Cell culture–produced hepatitis C virus does not infect peripheral blood mononuclear cells

Authors

  • Svetlana Marukian,

    1. Center for the Study of Hepatitis C, Laboratory of Virology and Infectious Disease, The Rockefeller University, New York, NY
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  • Christopher T. Jones,

    1. Center for the Study of Hepatitis C, Laboratory of Virology and Infectious Disease, The Rockefeller University, New York, NY
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  • Linda Andrus,

    1. Center for the Study of Hepatitis C, Laboratory of Virology and Infectious Disease, The Rockefeller University, New York, NY
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  • Matthew J. Evans,

    1. Center for the Study of Hepatitis C, Laboratory of Virology and Infectious Disease, The Rockefeller University, New York, NY
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  • Kimberly D. Ritola,

    1. Center for the Study of Hepatitis C, Laboratory of Virology and Infectious Disease, The Rockefeller University, New York, NY
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  • Edgar D. Charles,

    1. Center for the Study of Hepatitis C, Laboratory of Virology and Infectious Disease, The Rockefeller University, New York, NY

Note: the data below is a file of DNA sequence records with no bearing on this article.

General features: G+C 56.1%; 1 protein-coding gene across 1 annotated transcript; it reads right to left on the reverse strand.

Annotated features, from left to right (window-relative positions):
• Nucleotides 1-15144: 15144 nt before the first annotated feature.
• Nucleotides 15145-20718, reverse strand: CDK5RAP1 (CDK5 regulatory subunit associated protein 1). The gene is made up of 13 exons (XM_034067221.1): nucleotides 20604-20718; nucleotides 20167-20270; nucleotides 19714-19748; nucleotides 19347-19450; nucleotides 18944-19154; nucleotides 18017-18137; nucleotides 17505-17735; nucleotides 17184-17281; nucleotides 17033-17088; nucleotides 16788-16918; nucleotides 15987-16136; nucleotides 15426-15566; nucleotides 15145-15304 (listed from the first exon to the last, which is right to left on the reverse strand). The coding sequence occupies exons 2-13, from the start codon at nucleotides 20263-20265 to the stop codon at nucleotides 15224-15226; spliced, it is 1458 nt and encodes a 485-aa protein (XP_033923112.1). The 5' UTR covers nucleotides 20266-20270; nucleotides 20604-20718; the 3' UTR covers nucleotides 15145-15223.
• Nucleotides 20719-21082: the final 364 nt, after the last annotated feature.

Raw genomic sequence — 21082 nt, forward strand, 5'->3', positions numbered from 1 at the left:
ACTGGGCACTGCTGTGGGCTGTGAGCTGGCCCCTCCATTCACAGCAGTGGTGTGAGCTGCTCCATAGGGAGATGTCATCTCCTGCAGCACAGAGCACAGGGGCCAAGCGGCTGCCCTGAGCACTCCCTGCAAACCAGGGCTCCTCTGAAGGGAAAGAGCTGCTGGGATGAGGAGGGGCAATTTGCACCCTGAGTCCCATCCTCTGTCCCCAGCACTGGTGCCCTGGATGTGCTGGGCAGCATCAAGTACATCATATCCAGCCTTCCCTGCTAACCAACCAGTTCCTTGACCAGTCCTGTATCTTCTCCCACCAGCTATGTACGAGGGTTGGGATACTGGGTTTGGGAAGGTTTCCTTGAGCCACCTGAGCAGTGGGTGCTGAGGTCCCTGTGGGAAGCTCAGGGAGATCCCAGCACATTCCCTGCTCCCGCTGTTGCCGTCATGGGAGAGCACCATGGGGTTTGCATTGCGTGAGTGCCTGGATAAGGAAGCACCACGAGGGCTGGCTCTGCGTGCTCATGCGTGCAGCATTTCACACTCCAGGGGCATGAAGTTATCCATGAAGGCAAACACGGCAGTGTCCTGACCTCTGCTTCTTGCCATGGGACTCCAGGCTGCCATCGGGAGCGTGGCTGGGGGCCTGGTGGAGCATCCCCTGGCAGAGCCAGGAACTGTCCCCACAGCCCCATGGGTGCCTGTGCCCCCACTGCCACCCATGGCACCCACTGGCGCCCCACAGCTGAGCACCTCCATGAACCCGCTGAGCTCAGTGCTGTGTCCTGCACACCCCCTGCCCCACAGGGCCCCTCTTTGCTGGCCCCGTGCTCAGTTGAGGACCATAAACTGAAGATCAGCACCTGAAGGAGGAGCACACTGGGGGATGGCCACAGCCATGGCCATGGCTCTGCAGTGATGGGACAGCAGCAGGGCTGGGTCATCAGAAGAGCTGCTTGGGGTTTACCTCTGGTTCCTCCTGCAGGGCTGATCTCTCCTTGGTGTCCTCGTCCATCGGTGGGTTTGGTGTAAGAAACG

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  • Charles M. Rice,

    1. Center for the Study of Hepatitis C, Laboratory of Virology and Infectious Disease, The Rockefeller University, New York, NY
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  • Lynn B. Dustin

    Corresponding author
    1. Center for the Study of Hepatitis C, Laboratory of Virology and Infectious Disease, The Rockefeller University, New York, NY
    • Center for the Study of Hepatitis C, The Rockefeller University, 1230 York Avenue, New York, NY 10065
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    • fax: 212-327-7048


  • Potential conflict of interest: Nothing to report.

Abstract

Hepatitis C virus (HCV) replicates primarily in the liver, but HCV RNA has been observed in association with other tissues and cells including B and T lymphocytes, monocytes, and dendritic cells. We have taken advantage of a recently described, robust system that fully recapitulates HCV entry, replication and virus production in vitro to re-examine the issue of HCV infection of blood cell subsets. The HCV replicase inhibitor 2′C-methyl adenosine was used to distinguish HCV RNA replication from RNA persistence. Whereas cell culture–grown HCV replicated in Huh-7.5 hepatoma cells, no HCV replication was detected in B or T lymphocytes, monocytes, macrophages, or dendritic cells from healthy donors. No blood cell subset tested expressed significant levels of Claudin-1, a tight junction protein needed for HCV infection of Huh-7.5 cells. A B cell line expressing high levels of Claudin-1, CD81, and scavenger receptor BI remained resistant to HCV pseudoparticle infection. We bypassed the block in HCV entry by transfecting HCV RNA into blood cell subsets. Transfected RNA was not detectably translated and induced high levels of interferon-α. Supernatants from HCV RNA–transfected macrophages inhibited HCV replication in Huh-7.5 cells. Conclusion: We conclude that multiple blocks prevent blood cells from supporting HCV infection. (HEPATOLOGY 2008;48:1843-1850.)

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